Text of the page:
A: "It's pretty incredible. It's not something you necessarily take a lot of time to reflect on, but when I do take a moment to look back and think about where I've been, what I've accomplished and where I'm at now – I'm pretty proud of that journey. I'm proud of that fight and proud to still be here, still be doing this thing that I love and still be chasing dreams."

Photo Courtesy of David Quessenberry
Photo Courtesy of David Quessenberry

Q: When you received a cancer diagnosis in 2014, was it always your mindset to get back to football?

A: "Yeah, it was. I might not have understood exactly what it was going to take at the time of the diagnosis. I had no idea what lay ahead; I had no idea what the treatments would look like; I had no idea how long they were going to take. But through it all, I knew I wanted to come back and play. Thankfully, I was around [late Texans Founder/Owner] Bob McNair, who believed in me, too. He was fighting his own cancer battles at the time. I remember him coming into the hospital right after I got diagnosed. We had to move very fast when I got the diagnosis; pretty much the next day, I was getting chemo. Bob McNair came in to see me, and he said, 'Hey, I've been praying on this, and I'm going to stick with you. The team's going to stick with you. We're going to see this thing through, and I think you're going to come back and wear a Texans uniform at the end of this and play football for us. You just fight the good fight and just know we're going to be there at the end.' I just remember the feeling that gave me – it was like, 'We're gonna do this. I've got the people around me.' I was put in this place. I got dealt a bad hand or whatever you want to call it, but I was also surrounded by people who believed in me and were going to see this thing through. For that, I'm forever grateful. His vision, his prayers, they came true. At the end of it, I wore that Texans uniform, just like he said. That was a very emotional and special experience – something I'll never forget.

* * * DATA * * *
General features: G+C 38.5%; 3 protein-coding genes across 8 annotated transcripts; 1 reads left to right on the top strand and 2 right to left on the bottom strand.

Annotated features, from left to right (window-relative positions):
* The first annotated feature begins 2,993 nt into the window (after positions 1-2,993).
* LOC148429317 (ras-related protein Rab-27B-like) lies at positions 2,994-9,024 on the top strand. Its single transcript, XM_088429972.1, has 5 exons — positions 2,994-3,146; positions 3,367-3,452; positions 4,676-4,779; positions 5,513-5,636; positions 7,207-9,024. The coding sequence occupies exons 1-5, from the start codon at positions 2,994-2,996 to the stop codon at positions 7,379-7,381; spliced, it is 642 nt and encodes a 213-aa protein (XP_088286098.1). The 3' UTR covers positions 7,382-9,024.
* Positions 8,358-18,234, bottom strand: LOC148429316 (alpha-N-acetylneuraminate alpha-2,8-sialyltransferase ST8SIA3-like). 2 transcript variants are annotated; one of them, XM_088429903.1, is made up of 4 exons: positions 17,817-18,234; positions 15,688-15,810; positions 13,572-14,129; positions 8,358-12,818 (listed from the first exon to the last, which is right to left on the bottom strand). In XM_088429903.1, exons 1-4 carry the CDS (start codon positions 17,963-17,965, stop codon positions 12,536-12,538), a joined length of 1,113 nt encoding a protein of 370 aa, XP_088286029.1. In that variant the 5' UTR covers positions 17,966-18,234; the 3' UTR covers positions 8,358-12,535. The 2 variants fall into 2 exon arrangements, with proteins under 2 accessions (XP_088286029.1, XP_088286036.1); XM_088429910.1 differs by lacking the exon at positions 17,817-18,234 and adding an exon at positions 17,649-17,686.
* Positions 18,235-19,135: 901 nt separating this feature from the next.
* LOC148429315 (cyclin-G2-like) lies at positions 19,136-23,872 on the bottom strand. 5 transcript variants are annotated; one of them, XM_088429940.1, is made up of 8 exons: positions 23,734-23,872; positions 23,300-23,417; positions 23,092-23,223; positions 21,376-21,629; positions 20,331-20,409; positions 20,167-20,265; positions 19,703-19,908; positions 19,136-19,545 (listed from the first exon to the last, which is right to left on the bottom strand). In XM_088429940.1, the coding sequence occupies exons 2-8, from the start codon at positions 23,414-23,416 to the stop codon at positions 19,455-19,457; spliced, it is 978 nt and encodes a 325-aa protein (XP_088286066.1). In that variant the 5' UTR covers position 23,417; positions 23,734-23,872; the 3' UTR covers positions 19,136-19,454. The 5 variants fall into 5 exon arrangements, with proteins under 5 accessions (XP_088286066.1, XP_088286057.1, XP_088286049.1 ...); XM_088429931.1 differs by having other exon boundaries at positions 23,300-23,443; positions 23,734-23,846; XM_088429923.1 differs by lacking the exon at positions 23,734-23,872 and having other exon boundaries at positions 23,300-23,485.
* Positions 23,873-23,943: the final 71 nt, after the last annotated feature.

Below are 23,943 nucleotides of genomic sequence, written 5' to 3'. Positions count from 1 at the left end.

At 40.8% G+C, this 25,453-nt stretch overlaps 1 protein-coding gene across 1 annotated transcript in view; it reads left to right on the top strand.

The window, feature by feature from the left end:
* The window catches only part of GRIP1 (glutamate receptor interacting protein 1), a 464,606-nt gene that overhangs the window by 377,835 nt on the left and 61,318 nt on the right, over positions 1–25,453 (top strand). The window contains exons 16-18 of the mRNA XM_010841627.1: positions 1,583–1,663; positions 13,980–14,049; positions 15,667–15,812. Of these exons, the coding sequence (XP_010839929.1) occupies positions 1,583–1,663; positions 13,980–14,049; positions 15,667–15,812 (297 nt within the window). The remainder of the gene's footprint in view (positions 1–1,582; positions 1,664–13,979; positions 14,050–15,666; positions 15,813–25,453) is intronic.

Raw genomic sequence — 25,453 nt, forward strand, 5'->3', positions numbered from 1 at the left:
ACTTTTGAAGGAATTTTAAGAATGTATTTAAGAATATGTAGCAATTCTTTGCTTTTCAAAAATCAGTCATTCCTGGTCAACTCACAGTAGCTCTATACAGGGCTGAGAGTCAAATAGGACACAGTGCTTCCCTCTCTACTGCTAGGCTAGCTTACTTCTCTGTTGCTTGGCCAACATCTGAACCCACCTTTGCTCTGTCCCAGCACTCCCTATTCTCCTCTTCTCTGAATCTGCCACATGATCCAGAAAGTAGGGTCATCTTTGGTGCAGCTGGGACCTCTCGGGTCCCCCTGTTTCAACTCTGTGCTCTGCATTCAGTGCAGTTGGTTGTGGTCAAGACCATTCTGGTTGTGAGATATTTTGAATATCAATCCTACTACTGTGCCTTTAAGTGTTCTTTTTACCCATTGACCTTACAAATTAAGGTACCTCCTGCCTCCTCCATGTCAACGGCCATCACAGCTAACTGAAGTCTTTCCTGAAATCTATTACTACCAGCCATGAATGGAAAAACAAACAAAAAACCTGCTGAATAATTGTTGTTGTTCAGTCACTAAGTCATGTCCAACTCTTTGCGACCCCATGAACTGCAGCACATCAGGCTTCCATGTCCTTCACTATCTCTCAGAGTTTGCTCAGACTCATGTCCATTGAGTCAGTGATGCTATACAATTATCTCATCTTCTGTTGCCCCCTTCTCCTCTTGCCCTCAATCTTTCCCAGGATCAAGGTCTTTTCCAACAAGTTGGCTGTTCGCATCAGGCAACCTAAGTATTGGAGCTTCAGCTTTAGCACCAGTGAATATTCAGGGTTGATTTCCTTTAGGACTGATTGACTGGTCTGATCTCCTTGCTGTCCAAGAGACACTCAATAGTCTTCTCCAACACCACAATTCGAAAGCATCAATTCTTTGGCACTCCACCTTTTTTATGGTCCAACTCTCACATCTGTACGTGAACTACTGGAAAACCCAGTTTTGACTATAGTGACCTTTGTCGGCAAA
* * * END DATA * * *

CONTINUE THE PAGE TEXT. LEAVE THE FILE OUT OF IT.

Quessenberry Collage

"He was a special guy. The impact he's had on my career and my life doesn't go unnoticed. He is the only reason I'm still in the League today – his belief in me. And that whole organization, with what I was going through at that time, was very good to me. I wouldn't say it never happens in this league, but it's rare. It's rare because, you know, the show goes on. But they wanted me to be a part of that show, and I was."

Q: As a cancer survivor, what does the NFL's Crucial Catch initiative mean to you?

A: "The key with any diagnosis is starting the fight as soon as possible. Thankfully when I got diagnosed, I was around team doctors and the MD Anderson Cancer Center … so they had the ability to move fast on it, and that saved my life. If I hadn't had the ability to act so fast, I'm probably not sitting here today. Catching it early saves lives. So I always tell people, 'Don't let that go. … Get checked. Stay on top of it.' Because hours, days, weeks – those all matter when you're fighting the good fight."

Photo Courtesy of David Quessenberry
Photo Courtesy of David Quessenberry

Q: What would you say to someone who's currently fighting that fight?

A: "When I was going through it, I leaned on people who had been diagnosed and who had come through to the other side. One of the constant things I saw with them was the way they fought. It's not always about the end goal – it's about the [daily battle]. Cancer takes so much from you. It takes your hair and your ability to taste foods; it makes you feel terrible, lethargic. It takes so much. But don't give it more than you have to. Don't give it your hope for the future or your ability to see the beautiful things that are happening around you every day. Fight like hell. Do it your way. If it's one of those days you can't get out of bed, that's OK. But keep fighting, and don't let it take more than what it already has. That's something that stuck with me, and I hope it'll help others who are going through it."